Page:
Warning: This article contains details that may disturb some readers.
A bloody clash between two prison gangs on Monday left at least 52 inmates dead, 16 of them decapitated, in the northern state of Para, the latest deadly prison clash this year as Brazil's far-right government struggles to control the country's jails.
State authorities said the riot began around 7am (local time) in a prison in the city of Altamira, and involved rival gangs.
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Prisoners belonging to the Comando Classe A gang set fire to a cell containing inmates who belonged to the Comando Vermelho, or Red Command, gang, Para's state government said in a statement. Two guards were taken hostage but later released.
"It was a targeted act," state prison director Jarbas Vasconcelos said in the statement, adding there was no prior intelligence that suggested an attack would take place.
"The aim was to show that it was a settling of accounts between the two gangs."
Videos circulating online showed inmates celebrating as they kicked decapitated heads across the floor. Reuters was unable to independently verify the footage.
Elected on a tough-on-crime message, far-right President Jair Bolsonaro has benefited from a sharp drop in homicides this year. Nonetheless, endemic prison violence has been a stubborn public security challenge in one of the world's most violent countries.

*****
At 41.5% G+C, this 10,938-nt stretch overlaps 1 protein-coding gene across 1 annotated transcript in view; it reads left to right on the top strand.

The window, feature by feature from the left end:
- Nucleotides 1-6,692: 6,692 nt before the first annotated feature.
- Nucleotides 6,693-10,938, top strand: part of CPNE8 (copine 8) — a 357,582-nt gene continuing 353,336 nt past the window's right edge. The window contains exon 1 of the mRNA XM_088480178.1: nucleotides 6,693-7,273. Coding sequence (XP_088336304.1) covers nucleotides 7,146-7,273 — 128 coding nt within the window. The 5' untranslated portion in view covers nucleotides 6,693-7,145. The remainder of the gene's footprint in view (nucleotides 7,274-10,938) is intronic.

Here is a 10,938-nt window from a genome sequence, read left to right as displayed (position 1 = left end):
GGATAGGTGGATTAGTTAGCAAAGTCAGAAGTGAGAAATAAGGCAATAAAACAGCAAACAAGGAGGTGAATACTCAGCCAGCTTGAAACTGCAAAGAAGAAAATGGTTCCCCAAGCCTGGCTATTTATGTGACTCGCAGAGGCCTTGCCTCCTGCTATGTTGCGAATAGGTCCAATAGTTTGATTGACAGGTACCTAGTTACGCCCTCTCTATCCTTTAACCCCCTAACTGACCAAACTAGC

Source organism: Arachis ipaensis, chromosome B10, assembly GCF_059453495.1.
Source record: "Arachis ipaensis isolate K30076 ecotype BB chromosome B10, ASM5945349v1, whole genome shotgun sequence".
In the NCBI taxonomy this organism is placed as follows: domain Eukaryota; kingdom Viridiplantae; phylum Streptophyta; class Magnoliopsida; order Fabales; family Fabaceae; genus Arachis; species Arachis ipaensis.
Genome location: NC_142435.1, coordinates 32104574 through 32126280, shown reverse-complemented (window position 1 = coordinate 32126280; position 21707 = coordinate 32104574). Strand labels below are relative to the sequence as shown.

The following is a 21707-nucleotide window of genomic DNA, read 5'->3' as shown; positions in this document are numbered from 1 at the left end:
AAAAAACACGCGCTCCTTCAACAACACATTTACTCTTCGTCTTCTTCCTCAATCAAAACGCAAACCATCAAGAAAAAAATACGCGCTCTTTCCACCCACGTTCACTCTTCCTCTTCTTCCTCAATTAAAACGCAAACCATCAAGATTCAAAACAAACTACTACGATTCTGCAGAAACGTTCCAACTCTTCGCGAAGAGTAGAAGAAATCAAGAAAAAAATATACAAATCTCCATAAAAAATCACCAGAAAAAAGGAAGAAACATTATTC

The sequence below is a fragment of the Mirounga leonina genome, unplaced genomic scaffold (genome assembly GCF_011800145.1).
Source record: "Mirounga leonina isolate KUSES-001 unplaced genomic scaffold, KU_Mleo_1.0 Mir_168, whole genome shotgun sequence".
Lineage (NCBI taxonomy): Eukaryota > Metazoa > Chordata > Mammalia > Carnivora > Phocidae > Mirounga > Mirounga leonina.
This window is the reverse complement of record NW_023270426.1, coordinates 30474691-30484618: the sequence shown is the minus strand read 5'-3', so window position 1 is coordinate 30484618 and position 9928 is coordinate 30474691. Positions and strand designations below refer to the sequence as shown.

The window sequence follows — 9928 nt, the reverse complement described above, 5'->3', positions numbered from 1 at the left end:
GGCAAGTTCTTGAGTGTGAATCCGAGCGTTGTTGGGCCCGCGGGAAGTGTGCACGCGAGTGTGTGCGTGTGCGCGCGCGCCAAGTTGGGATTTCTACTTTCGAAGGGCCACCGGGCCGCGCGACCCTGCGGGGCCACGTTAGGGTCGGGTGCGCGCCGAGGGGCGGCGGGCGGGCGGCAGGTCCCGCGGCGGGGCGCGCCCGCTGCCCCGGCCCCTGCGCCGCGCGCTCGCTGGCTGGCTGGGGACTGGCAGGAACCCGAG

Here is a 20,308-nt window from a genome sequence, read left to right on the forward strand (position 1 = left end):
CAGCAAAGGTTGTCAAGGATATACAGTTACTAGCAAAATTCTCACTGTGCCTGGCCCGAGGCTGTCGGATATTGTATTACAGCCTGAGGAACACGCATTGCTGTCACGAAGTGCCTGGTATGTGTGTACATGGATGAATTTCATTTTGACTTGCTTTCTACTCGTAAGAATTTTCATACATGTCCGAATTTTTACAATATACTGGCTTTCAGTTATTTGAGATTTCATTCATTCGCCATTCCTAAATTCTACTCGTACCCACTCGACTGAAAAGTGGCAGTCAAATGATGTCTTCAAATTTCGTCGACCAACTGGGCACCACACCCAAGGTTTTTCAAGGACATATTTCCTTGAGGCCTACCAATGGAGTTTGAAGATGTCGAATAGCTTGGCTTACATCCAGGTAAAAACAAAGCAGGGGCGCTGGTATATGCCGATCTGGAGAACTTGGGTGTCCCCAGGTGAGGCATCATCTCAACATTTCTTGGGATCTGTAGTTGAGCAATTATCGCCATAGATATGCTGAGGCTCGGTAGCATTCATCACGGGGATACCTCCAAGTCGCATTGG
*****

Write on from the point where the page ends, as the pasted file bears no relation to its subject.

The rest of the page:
In May, at least 55 inmates died during an attack in a lockup in the northern state of Amazonas. In 2017, weeks of violence in Amazonas resulted in 150 prison deaths as local gangs backed by Brazil's two largest drug factions went to war.
Brazil's justice ministry said in a statement that it was working with Para state authorities to identify those behind the latest attack, adding it had opened up space in Brazil's federal prison system where those gang leaders would be sent.
Brazil's incarcerated population has surged eight-fold in three decades to around 750,000 inmates, the world's third-highest tally. Prison gangs, originally formed to protect inmates and advocate for better conditions, have come to wield vast power that reaches far beyond prison walls. They have been linked to bank heists, drug trafficking and gun-running, with jailed kingpins presiding over empires via smuggled cellphones.
In the violent northeast, prison gangs have grown powerful moving cocaine from Colombia and Peru along the Amazon's waterways to the Atlantic coast, where it heads to Africa and Europe. Murderous disputes often arise as they clash over territorial control.
The Red Command gang hails from Rio de Janeiro but has expanded deep into the north and northeast of Brazil as it seeks to diversify its income stream. That expansion has often led to confrontations with the First Capital Command, headquartered in Sao Paulo, Brazil's largest and most powerful gang.
The Comando Classe A gang is a relatively small gang, little known outside Para. Its high-profile attack against the powerful Red Command could give it a nationwide reputation.
Bolsonaro's government has proposed moving powerful incarcerated drug lords to federal lockups and building more prisons at the state level. However, with the vast majority of prisons run by Brazil's overstretched state governments, Bolsonaro is limited on what he can achieve from Brasilia.
In February, Justice Minister Sergio Moro unveiled his signature crime-fighting bill, including proposals to toughen prison sentences and isolate gang leaders in maximum-security lockups.
That bill, however, has struggled in Congress, with the government prioritizing its pension reform bill.